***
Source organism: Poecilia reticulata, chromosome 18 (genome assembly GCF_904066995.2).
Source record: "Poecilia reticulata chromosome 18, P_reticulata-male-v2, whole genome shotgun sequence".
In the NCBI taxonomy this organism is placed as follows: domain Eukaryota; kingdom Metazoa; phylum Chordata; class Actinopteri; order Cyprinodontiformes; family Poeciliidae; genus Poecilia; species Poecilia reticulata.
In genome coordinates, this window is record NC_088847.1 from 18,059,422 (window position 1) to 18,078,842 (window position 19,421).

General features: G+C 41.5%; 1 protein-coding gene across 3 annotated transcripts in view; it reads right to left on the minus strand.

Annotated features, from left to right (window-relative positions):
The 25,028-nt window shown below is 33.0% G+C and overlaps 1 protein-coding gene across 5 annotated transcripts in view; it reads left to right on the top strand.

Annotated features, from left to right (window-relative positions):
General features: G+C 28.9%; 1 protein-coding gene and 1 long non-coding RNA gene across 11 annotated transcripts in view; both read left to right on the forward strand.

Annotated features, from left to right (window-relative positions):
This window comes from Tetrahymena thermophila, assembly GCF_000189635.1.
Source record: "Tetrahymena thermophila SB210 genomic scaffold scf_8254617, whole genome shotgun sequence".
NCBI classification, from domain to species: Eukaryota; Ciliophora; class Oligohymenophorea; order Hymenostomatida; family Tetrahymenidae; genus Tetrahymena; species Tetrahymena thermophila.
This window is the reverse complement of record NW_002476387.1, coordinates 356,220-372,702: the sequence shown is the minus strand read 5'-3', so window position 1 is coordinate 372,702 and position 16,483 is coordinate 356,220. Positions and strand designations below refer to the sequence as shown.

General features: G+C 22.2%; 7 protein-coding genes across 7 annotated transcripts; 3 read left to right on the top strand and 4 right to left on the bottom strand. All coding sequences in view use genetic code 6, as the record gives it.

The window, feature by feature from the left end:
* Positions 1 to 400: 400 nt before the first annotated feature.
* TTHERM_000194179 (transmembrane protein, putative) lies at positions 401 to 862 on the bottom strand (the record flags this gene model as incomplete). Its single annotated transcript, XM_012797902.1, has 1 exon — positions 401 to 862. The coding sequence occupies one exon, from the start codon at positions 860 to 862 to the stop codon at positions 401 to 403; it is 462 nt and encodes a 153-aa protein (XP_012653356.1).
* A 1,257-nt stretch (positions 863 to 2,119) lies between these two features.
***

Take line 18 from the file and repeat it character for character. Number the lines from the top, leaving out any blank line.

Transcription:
* TTHERM_000194179 (transmembrane protein, putative) lies at positions 401 to 862 on the bottom strand (the record flags this gene model as incomplete). Its single annotated transcript, XM_012797902.1, has 1 exon — positions 401 to 862. The coding sequence occupies one exon, from the start codon at positions 860 to 862 to the stop codon at positions 401 to 403; it is 462 nt and encodes a 153-aa protein (XP_012653356.1).